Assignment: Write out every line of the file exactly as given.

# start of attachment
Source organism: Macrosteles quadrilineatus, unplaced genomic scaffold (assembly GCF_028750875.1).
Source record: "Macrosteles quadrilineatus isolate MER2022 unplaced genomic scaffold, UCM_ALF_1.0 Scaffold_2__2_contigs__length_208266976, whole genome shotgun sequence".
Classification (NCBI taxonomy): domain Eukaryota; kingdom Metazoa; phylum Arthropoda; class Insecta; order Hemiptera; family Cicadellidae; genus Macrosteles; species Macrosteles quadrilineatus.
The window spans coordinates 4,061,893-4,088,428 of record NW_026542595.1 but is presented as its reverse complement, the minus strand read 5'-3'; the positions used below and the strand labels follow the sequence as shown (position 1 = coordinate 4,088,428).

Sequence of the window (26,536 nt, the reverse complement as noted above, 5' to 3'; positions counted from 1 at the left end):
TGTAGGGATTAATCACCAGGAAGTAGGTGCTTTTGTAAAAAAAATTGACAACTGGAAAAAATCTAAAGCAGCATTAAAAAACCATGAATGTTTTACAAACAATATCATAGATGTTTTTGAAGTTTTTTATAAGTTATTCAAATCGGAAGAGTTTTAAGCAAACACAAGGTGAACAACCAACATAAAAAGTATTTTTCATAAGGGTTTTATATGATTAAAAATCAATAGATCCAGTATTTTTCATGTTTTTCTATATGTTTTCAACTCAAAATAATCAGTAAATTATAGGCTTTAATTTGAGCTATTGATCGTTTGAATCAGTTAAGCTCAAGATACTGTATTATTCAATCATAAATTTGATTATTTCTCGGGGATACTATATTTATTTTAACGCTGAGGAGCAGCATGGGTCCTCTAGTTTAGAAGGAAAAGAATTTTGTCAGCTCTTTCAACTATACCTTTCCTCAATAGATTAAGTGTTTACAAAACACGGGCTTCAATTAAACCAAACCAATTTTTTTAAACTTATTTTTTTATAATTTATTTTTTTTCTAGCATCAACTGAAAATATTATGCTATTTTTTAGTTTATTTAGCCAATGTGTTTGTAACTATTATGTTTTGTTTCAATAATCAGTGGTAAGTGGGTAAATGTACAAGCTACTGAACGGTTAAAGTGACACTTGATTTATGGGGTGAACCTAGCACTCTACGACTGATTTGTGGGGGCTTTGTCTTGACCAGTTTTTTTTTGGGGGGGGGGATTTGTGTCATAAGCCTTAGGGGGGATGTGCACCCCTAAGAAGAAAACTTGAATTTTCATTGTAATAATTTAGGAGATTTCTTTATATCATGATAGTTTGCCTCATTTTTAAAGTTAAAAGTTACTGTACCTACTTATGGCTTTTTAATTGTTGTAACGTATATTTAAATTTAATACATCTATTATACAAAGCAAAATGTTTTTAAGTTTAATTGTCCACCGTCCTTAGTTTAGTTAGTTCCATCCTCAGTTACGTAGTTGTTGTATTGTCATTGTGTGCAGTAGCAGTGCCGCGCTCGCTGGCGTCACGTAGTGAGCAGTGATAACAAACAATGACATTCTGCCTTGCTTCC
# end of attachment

Source organism: Macrosteles quadrilineatus, unplaced genomic scaffold (assembly GCF_028750875.1).
Source record: "Macrosteles quadrilineatus isolate MER2022 unplaced genomic scaffold, UCM_ALF_1.0 Scaffold_2__2_contigs__length_208266976, whole genome shotgun sequence".
Classification (NCBI taxonomy): domain Eukaryota; kingdom Metazoa; phylum Arthropoda; class Insecta; order Hemiptera; family Cicadellidae; genus Macrosteles; species Macrosteles quadrilineatus.
The window spans coordinates 4,061,893-4,088,428 of record NW_026542595.1 but is presented as its reverse complement, the minus strand read 5'-3'; the positions used below and the strand labels follow the sequence as shown (position 1 = coordinate 4,088,428).

Sequence of the window (26,536 nt, the reverse complement as noted above, 5' to 3'; positions counted from 1 at the left end):
TGTAGGGATTAATCACCAGGAAGTAGGTGCTTTTGTAAAAAAAATTGACAACTGGAAAAAATCTAAAGCAGCATTAAAAAACCATGAATGTTTTACAAACAATATCATAGATGTTTTTGAAGTTTTTTATAAGTTATTCAAATCGGAAGAGTTTTAAGCAAACACAAGGTGAACAACCAACATAAAAAGTATTTTTCATAAGGGTTTTATATGATTAAAAATCAATAGATCCAGTATTTTTCATGTTTTTCTATATGTTTTCAACTCAAAATAATCAGTAAATTATAGGCTTTAATTTGAGCTATTGATCGTTTGAATCAGTTAAGCTCAAGATACTGTATTATTCAATCATAAATTTGATTATTTCTCGGGGATACTATATTTATTTTAACGCTGAGGAGCAGCATGGGTCCTCTAGTTTAGAAGGAAAAGAATTTTGTCAGCTCTTTCAACTATACCTTTCCTCAATAGATTAAGTGTTTACAAAACACGGGCTTCAATTAAACCAAACCAATTTTTTTAAACTTATTTTTTTATAATTTATTTTTTTTCTAGCATCAACTGAAAATATTATGCTATTTTTTAGTTTATTTAGCCAATGTGTTTGTAACTATTATGTTTTGTTTCAATAATCAGTGGTAAGTGGGTAAATGTACAAGCTACTGAACGGTTAAAGTGACACTTGATTTATGGGGTGAACCTAGCACTCTACGACTGATTTGTGGGGGCTTTGTCTTGACCAGTTTTTTTTTGGGGGGGGGGATTTGTGTCATAAGCCTTAGGGGGGATGTGCACCCCTAAGAAGAAAACTTGAATTTTCATTGTAATAATTTAGGAGATTTCTTTATATCATGATAGTTTGCCTCATTTTTAAAGTTAAAAGTTACTGTACCTACTTATGGCTTTTTAATTGTTGTAACGTATATTTAAATTTAATACATCTATTATACAAAGCAAAATGTTTTTAAGTTTAATTGTCCACCGTCCTTAGTTTAGTTAGTTCCATCCTCAGTTACGTAGTTGTTGTATTGTCATTGTGTGCAGTAGCAGTGCCGCGCTCGCTGGCGTCACGTAGTGAGCAGTGATAACAAACAATGACATTCTGCCTTGCTTCC